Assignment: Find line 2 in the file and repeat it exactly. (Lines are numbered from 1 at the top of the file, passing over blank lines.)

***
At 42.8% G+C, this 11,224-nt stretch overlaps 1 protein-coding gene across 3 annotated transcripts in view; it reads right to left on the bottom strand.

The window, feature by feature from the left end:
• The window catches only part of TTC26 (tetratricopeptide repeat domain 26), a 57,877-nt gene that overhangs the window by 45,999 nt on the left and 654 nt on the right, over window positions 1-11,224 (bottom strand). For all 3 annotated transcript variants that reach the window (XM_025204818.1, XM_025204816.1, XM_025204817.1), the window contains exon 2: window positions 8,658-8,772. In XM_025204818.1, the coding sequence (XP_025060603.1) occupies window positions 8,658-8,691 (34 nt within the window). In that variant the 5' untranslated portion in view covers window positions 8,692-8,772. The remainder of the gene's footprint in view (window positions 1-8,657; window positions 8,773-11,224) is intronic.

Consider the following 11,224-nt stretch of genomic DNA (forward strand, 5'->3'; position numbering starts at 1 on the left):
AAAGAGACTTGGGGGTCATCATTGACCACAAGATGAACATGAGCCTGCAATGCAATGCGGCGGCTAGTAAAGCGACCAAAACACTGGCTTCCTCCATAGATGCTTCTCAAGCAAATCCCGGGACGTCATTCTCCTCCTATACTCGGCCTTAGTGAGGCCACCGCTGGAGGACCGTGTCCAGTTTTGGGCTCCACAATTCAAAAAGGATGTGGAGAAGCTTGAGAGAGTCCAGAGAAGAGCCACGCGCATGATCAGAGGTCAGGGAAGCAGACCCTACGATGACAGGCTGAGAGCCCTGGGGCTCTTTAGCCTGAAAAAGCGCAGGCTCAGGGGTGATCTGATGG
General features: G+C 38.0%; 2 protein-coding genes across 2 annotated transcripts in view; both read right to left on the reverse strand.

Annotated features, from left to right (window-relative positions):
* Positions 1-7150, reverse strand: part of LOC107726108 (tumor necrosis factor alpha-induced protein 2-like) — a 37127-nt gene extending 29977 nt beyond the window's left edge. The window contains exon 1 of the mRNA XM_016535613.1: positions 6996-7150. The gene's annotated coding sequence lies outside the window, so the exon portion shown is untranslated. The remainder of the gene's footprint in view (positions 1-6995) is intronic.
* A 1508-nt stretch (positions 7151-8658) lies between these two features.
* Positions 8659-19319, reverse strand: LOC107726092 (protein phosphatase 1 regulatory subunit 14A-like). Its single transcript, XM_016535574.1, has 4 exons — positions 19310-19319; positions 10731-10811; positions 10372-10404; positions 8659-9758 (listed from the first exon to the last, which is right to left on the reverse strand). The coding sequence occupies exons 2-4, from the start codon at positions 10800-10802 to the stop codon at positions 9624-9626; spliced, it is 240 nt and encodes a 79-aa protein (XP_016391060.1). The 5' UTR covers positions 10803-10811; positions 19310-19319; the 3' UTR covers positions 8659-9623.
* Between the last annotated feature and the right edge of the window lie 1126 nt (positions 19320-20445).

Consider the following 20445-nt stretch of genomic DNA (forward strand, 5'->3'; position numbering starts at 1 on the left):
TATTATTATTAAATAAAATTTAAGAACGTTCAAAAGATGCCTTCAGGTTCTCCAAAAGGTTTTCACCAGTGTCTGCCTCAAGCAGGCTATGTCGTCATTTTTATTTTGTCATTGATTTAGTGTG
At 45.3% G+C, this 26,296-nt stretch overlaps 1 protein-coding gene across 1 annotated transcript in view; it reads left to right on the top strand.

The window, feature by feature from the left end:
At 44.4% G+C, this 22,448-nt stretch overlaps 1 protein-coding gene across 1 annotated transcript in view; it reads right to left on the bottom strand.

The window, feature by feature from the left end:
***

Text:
The window, feature by feature from the left end: